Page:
When the coronavirus began to spread in March, the staff at Hastings Prince Edward Public Health (HPEPH) in Ontario, Canada, shifted into crisis mode. It was all-hands-on-deck as employees reorganized operations to deal with a surge of questions from nervous residents.
“It was a situation where anything that wasn’t in support of COVID-19 response was set aside,” said IT systems manager Tom Lockhart.
HPEPH is a public agency that offers dozens of programs and services to citizens across Eastern Ontario. The IT department uses virtual desktop infrastructure (VDI) to allow staff to access electronic medical records (EMR) and other critical applications. As the coronavirus became a pandemic and the government ordered millions of office workers to shelter at home, Lockhart and his agency had to set up new ways of working. Creating a call center to assist the public was a major priority, as concerned people began to flood HPEPH with calls for information about COVID-19.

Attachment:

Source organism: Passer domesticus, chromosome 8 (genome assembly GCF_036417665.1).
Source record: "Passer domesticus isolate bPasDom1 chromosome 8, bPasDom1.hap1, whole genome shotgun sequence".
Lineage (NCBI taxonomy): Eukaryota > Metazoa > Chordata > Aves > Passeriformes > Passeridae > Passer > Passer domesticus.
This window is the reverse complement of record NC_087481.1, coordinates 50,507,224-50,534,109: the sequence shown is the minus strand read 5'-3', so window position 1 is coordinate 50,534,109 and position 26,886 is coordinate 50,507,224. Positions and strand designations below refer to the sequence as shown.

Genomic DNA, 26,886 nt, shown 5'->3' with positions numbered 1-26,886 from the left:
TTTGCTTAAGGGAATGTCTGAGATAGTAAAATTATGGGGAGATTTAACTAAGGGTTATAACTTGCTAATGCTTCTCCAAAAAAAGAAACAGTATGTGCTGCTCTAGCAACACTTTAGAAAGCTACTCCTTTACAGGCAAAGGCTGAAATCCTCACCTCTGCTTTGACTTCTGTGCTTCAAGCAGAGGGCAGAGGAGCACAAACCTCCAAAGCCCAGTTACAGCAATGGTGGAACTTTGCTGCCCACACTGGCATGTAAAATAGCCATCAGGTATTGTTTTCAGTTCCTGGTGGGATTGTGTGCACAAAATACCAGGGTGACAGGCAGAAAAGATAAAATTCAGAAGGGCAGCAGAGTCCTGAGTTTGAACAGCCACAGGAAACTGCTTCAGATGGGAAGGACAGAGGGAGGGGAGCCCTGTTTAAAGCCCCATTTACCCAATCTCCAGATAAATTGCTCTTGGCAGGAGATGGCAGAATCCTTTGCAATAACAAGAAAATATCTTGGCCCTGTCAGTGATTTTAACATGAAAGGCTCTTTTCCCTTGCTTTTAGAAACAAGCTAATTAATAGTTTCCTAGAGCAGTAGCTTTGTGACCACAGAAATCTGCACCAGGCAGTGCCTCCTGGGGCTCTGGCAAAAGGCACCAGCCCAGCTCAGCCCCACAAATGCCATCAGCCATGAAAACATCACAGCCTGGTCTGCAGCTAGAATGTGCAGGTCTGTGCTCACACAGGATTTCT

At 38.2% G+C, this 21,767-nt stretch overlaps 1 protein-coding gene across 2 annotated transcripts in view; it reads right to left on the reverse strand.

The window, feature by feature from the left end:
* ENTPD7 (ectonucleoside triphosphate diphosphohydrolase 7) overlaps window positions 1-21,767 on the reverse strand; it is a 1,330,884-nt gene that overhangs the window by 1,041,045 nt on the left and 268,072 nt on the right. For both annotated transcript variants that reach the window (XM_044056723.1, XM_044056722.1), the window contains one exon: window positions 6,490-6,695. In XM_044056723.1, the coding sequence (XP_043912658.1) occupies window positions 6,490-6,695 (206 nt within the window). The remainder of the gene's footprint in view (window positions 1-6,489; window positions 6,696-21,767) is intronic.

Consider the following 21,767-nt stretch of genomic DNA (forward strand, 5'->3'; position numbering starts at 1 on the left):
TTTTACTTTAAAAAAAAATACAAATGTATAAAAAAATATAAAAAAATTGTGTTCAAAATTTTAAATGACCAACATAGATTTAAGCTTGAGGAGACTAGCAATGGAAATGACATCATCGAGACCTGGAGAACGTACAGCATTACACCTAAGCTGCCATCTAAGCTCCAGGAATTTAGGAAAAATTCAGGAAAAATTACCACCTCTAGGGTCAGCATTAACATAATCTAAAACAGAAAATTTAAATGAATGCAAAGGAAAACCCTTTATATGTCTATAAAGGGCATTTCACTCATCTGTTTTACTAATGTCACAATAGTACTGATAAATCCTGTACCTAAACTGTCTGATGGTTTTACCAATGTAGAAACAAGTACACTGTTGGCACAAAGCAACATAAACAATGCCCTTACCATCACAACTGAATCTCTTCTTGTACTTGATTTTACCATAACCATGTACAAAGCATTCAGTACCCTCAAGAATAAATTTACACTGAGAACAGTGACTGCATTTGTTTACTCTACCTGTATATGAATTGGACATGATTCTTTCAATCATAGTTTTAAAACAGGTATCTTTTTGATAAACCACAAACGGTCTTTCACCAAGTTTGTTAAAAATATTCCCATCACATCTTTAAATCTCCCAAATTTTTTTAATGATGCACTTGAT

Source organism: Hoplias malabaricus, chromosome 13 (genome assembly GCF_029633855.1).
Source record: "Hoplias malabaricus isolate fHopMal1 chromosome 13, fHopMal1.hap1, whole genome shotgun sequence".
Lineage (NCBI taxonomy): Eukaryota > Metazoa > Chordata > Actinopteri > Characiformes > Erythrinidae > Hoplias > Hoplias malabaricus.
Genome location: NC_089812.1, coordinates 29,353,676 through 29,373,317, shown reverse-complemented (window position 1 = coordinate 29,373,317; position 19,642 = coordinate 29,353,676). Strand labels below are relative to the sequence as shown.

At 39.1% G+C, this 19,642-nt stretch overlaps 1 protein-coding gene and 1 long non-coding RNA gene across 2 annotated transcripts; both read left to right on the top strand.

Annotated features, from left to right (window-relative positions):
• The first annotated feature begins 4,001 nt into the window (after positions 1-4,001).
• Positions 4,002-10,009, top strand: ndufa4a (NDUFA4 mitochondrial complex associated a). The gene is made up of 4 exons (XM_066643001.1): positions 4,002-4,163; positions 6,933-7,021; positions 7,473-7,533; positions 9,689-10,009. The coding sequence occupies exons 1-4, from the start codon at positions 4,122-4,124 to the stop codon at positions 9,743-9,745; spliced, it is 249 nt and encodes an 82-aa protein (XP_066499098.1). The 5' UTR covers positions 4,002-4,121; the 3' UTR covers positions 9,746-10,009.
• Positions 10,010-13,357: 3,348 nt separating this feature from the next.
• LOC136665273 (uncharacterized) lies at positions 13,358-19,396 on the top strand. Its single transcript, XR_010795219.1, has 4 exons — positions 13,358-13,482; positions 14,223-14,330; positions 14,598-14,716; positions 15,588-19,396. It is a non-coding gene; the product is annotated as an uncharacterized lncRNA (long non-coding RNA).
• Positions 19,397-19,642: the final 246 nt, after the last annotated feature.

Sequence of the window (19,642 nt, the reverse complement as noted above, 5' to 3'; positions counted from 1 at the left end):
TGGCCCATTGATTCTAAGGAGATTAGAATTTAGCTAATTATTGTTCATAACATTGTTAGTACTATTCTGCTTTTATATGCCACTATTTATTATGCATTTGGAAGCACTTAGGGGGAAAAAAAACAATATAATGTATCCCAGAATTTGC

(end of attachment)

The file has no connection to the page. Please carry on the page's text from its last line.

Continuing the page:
“We went from business as usual to having to ramp up a large call center in two days,” he said.
The technical infrastructure for the call center was already in place, but getting people trained to manage calls about a novel virus was a big challenge.
“We were pulling people in and training them to be a call center agent, which was new for most of them.”
How Virtualization Saved the Day
Meanwhile, HPEPH had to manage another huge shift: hundreds of staff suddenly needing to work from home. Fortunately, IT staff didn’t have to worry about giving remote access to sequestered employees. That’s because the agency had already replaced a client/server desktop computing model with virtual desktop infrastructure (VDI), now powered by Nutanix enterprise cloud software. This technology allows employees to use their computers anywhere and still access business applications and secure data. Rather than running on laptops or other computing devices, applications stream from HPEPH’s data center.
“The way we designed IT is so that we can deliver it from anywhere; we don’t have to have staff on-site,” Lockhart said. “There’s IT staff available to respond to requests, but it’s pretty much all virtual.”
IT maintains full control of applications and can update those applications centrally, so users don’t have to worry about such details. The environment is also far more secure than client/server because malware attacks don’t affect the virtual sessions, said Lockhart. He said having VDI in place allowed HPEPH to pivot from an office to an at-home workforce with little disruption.
“For organizations in a physical desktop model, I can’t imagine how you could deploy something like this in the amount of time we had,” Lockhart said. “I wouldn’t even want to worry about infrastructure right now.”